To compete in the marketplace, Lead-acid must look at the benchmarks Nickel-metal hydride has ste to date...
(August,02)Path to fast NiMH charging is...mechanical?
An alternate method of fast charging Nickel-metal hydride is to incorporate a pressure switch in the body of the cell which opens when the pressure rises. Using the method, cells can be recharged in 15 minutes. The pressure rise begins before the Voltage gradient reversal, making the pressure a very accurate measure of the fully charged cell. The resultant complexity of charger electronics can be reduced and the cell is saved from overvoltage and overtemperatures.EDN, July 11, 2002
(August,02) Rayovac Corp. and Yuasa-Delta Technology, Taiwan, sign a manufacturing and purchasing agreement. Under the agreement, Yuasa-Delta will produce Rayovac’s new I-C3TM rechargeable Nickel-metal hydride batteries and other Nickel-metal hydride products. Rayovac’s patent-pending I-C3 technology puts the control of recharging into the battery, instead of the charger, resulting in batteries that can be recharged in as little as 15 minutes. Rayovac says its I-C3 technology Nickel-metal hydride batteries are designed to be the longest-lasting rechargeable and can last up to four times longer than regular single-use Alkaline in certain applications. It is anticipated that these batteries can be recharged up to 1,000 times. With this technology Rayovac is looking to capture a significant portion of the $5 billion rechargeable-battery industry.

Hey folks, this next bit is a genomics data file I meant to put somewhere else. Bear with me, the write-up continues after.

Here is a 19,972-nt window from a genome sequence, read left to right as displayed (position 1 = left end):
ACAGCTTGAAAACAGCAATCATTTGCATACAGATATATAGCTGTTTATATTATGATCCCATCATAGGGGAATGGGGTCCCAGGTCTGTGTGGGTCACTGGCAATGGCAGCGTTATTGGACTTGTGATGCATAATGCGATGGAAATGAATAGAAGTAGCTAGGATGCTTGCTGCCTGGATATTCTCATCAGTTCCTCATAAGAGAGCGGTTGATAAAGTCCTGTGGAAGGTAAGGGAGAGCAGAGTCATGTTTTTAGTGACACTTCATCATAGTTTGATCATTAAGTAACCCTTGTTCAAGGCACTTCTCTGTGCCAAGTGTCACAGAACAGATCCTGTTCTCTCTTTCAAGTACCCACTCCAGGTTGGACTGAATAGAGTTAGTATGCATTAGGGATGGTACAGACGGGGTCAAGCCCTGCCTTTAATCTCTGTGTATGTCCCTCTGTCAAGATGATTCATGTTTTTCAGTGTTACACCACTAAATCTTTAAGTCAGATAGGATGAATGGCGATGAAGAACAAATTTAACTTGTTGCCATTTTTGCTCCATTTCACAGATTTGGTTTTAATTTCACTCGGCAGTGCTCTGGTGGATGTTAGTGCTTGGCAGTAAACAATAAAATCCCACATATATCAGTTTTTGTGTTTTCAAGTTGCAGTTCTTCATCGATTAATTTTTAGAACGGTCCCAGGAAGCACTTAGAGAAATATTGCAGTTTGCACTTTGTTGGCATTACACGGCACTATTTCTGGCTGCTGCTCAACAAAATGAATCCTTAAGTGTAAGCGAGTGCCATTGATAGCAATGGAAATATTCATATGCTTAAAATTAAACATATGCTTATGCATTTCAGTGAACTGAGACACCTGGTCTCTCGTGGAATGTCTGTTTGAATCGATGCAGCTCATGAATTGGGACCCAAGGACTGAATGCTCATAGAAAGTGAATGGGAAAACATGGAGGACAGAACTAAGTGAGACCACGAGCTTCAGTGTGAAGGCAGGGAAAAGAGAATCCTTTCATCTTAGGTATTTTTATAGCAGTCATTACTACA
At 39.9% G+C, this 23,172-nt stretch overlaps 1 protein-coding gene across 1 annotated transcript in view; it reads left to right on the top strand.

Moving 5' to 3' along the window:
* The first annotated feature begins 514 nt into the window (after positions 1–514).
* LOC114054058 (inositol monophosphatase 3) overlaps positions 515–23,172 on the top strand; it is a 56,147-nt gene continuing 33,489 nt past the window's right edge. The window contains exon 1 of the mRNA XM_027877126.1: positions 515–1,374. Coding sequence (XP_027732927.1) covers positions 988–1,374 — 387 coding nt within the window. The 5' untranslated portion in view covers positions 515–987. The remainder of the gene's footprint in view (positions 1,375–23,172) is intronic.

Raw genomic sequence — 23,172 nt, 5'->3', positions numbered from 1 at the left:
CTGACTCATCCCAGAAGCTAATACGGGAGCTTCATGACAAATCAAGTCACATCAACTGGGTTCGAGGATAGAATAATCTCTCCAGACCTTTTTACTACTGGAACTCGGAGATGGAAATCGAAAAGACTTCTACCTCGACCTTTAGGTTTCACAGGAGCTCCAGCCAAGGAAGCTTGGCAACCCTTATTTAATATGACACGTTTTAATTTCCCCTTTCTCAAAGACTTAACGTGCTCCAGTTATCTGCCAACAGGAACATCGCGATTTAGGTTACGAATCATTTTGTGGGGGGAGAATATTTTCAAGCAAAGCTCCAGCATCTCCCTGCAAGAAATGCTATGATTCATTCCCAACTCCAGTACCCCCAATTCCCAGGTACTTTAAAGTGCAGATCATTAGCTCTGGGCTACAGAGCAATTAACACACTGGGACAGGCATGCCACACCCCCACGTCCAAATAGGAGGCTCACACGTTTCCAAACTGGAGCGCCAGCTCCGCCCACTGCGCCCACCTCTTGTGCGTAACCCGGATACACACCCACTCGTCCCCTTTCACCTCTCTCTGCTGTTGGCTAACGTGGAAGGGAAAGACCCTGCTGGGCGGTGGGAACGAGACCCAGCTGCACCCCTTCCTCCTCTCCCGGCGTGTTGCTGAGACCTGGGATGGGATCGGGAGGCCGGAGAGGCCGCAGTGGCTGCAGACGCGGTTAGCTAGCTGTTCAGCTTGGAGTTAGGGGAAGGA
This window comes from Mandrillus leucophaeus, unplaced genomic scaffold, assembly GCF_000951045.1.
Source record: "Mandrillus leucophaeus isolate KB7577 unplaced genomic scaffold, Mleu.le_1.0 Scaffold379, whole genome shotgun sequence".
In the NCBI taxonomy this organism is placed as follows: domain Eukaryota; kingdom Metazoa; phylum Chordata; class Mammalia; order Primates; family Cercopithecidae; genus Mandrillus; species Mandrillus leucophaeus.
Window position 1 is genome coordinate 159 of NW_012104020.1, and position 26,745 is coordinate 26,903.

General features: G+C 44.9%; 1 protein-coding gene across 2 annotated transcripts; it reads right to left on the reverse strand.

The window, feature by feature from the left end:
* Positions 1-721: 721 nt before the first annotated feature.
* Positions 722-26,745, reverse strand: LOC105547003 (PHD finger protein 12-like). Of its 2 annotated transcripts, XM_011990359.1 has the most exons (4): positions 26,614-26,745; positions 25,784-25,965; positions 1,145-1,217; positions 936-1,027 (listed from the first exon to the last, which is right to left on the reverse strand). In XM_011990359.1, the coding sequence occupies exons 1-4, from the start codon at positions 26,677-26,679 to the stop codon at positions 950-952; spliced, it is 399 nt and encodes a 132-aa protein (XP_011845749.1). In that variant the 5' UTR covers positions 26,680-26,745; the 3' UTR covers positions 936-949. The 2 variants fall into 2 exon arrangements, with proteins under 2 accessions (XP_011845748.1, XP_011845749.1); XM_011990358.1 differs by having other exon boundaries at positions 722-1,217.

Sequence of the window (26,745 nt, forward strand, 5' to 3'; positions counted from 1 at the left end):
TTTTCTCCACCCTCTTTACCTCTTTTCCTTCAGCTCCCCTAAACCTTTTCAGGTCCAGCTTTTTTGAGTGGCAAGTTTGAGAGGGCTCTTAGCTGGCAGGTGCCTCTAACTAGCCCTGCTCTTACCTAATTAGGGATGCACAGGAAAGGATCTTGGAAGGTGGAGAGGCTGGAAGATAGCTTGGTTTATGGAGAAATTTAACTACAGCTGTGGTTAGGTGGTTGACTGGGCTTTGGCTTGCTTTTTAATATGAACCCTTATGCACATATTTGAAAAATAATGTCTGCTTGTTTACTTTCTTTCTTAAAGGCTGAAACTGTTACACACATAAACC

(June-02) Q: What are the chraracteristics of Nickel-based batteries, its dominance and the future?